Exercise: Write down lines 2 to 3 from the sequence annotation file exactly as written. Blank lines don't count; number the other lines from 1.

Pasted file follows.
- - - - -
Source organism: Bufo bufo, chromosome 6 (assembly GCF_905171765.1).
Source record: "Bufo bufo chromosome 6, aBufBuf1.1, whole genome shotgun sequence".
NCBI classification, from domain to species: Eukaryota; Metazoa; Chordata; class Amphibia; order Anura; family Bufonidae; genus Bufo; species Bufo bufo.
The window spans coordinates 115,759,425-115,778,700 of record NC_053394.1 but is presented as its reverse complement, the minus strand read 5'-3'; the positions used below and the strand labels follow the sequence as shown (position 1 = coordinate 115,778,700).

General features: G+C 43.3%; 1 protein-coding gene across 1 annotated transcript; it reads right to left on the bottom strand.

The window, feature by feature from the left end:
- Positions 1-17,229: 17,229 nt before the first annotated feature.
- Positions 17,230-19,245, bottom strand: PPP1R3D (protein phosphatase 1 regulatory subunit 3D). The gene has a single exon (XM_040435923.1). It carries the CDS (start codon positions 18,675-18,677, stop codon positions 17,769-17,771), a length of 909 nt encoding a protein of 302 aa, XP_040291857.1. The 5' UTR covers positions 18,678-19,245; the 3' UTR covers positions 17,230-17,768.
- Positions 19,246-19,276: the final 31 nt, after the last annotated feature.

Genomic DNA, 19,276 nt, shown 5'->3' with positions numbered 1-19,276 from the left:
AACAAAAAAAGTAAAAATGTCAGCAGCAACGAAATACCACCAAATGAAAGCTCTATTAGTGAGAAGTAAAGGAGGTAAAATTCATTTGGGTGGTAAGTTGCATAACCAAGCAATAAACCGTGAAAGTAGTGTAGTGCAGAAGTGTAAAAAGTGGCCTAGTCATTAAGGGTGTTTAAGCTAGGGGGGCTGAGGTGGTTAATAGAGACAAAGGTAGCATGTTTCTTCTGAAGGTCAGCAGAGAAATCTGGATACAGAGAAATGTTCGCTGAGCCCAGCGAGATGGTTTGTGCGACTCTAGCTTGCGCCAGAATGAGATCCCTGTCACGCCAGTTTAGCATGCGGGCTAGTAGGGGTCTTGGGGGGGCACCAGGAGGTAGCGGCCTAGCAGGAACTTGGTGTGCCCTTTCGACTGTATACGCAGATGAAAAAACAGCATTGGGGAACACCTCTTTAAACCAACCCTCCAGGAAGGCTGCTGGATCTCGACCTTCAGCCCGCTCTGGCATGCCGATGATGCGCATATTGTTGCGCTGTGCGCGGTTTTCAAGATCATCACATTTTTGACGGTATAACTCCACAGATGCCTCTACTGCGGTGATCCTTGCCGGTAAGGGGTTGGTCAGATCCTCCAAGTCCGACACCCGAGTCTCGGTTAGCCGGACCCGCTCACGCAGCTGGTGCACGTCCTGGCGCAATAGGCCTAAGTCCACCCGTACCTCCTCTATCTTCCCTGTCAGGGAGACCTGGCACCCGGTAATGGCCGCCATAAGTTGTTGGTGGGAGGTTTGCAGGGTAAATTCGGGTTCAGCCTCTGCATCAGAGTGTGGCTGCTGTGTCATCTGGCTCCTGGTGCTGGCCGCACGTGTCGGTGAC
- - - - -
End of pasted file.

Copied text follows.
Source record: "Bufo bufo chromosome 6, aBufBuf1.1, whole genome shotgun sequence".
NCBI classification, from domain to species: Eukaryota; Metazoa; Chordata; class Amphibia; order Anura; family Bufonidae; genus Bufo; species Bufo bufo.